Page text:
There was an article in last week's edition of Stylist that caught my eye, titled 'The New After Work Drink' it explored claims from recruitment experts that participation in endurance sports can give candidates the edge when it comes to securing top roles. Research from Germany suggests an increasing belief amongst big businesses that people who have completed challenging sporting events are more likely to be goal orientated and productive, as well as dedicated, focused and tenacious. All attractive traits in an employee.
The article resonated with me. I've run two marathons and taken part in more shorter races than I can recall. I've run up mountains and spent time trekking through the jungle and up volcanos. The only reason I'm not tackling 14 peaks in 24 hours this summer is because it clashes with my exams, something I'm gutted about. I like challenging myself. I like how it feels and I like pushing myself to get through the inevitable mental and physical pain. It's amazing to known you can get through something so demanding. Something that you never thought you could do. It makes you feel powerful. Like you can take on the world. It's inevitable that bleeds in to the rest of your life.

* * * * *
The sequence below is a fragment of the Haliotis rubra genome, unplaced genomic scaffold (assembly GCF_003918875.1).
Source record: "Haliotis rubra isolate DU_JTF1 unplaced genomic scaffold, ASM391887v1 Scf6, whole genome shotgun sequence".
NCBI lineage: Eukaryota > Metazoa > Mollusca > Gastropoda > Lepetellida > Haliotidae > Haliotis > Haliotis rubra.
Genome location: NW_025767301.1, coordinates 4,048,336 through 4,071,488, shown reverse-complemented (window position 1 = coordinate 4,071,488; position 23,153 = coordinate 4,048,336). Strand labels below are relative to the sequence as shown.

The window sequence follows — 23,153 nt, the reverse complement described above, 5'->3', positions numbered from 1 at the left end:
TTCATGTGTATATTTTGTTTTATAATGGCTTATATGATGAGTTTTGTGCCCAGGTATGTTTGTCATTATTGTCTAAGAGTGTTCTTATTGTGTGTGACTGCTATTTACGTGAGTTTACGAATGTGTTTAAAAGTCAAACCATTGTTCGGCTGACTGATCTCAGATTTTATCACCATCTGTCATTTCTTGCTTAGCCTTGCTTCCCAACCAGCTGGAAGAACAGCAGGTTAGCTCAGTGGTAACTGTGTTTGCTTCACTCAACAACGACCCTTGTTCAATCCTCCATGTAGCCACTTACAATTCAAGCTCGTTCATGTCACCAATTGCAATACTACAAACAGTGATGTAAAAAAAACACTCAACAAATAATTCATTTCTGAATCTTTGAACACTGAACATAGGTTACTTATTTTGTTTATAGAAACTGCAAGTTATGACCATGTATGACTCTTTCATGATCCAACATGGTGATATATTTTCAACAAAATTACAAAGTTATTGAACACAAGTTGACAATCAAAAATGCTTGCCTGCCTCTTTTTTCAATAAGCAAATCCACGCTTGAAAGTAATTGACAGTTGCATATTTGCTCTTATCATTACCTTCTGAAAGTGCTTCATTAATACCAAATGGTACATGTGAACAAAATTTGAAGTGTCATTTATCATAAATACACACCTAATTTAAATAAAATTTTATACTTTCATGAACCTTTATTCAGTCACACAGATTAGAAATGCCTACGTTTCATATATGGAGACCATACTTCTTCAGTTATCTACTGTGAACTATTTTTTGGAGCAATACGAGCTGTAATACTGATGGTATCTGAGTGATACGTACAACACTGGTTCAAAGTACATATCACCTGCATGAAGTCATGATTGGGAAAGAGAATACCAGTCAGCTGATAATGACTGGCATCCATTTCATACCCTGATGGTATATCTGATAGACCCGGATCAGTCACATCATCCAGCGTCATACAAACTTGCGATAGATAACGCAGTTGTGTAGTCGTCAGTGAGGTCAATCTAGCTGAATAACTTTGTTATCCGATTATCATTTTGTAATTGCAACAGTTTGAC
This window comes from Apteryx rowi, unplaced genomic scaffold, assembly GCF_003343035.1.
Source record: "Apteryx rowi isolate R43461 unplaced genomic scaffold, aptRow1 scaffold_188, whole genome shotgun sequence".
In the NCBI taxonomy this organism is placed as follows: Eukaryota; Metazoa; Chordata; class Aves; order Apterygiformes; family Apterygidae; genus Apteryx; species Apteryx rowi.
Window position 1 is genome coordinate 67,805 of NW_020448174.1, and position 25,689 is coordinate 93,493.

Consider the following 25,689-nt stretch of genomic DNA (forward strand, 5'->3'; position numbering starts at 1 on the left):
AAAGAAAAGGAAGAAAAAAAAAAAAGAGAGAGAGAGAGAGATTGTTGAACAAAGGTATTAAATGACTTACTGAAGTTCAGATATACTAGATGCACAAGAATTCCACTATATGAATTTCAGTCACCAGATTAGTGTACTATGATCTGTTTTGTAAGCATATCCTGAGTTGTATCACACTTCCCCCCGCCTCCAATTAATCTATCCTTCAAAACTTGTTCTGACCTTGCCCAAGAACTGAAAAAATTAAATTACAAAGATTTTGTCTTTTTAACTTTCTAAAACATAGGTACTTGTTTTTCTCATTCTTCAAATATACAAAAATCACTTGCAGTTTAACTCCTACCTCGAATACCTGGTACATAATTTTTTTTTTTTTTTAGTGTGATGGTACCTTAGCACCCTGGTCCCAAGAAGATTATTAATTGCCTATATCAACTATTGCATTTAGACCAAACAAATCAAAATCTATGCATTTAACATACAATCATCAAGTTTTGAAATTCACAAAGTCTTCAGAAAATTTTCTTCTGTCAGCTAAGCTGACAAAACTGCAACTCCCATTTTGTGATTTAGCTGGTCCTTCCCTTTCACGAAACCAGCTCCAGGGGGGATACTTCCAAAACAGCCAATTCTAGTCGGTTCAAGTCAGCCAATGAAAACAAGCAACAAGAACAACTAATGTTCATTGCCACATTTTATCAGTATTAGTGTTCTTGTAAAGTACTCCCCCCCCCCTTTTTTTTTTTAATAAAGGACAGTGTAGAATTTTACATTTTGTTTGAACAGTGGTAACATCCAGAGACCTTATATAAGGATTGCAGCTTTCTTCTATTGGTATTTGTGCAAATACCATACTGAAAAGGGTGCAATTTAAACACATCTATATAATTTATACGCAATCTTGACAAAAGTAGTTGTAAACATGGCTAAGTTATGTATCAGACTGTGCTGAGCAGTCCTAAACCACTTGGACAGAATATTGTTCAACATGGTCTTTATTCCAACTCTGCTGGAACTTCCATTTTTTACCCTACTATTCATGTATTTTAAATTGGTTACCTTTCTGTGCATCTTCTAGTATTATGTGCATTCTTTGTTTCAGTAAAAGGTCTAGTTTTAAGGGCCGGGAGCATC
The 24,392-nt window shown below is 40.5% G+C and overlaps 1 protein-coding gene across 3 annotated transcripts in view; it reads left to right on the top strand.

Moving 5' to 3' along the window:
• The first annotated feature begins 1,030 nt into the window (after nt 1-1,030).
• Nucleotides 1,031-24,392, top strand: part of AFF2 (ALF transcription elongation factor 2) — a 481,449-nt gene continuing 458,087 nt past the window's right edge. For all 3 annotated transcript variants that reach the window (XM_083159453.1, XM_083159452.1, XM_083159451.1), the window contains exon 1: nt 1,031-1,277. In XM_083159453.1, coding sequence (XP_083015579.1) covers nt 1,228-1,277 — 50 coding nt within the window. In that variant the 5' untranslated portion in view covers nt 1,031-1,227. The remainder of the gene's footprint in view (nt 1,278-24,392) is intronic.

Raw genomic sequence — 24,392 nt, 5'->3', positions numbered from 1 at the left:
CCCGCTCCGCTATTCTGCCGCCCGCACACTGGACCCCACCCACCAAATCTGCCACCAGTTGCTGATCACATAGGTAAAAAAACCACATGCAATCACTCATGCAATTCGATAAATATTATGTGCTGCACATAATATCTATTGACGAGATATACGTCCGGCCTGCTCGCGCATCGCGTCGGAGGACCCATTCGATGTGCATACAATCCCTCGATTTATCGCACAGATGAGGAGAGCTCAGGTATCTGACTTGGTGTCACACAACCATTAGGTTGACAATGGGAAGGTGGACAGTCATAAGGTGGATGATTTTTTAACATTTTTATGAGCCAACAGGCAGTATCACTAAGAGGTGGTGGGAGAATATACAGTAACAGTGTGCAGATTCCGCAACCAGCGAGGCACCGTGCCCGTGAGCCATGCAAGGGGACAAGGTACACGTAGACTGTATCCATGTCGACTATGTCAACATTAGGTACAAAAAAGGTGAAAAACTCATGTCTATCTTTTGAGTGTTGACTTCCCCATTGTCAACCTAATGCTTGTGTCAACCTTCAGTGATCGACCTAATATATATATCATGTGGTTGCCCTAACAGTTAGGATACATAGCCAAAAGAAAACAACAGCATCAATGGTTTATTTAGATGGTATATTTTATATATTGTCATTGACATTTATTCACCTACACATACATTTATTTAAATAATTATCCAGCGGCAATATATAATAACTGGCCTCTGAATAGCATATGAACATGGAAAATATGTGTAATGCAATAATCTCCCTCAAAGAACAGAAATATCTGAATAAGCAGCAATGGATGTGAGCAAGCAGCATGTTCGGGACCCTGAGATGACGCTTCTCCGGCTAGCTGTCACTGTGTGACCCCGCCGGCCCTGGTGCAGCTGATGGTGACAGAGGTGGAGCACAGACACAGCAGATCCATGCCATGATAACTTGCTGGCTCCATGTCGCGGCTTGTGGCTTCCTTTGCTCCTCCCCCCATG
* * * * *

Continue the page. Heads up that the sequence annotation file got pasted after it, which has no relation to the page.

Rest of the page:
Running made me realise what I could do. If I could run 1km maybe I could do a 10k race. If I could run a 10k race maybe a half marathon wasn't out of the question. And if I could contemplated a half what was stopping me from taking on the full 26.2. Little by little my challenges got bigger and bigger. With each mile I ran I felt a little more capable, I got a little more ambitious, a little more adventurous. The more I endured, the more I asked for from my life. I took more risks, put myself out there more. As I challenged myself to do better while I ran I started to challenge myself to do better in the rest of my life.
I know its a cliche, but running changed my life. Running inspired my career. Running convinced me it wasn't totally ridiculous to attempt a masters degree while working a full time job and writing stuff on the side. Running has given me skills that serve me in every aspect of my life. It has encouraged me to push myself that little bit more, to challenge myself more. It has demonstrated to me that setting goals works. It has inspired me to set the bar higher. What's more, when I'm juggling training with working I'm more focused and dedicated to getting things done at work (in part so I can get out and train). I'm more energetic and focused. Running clears my head and gets me ready to take on my job.
All things that make me a better employee. All things that make me fit for the job (and the rest of life).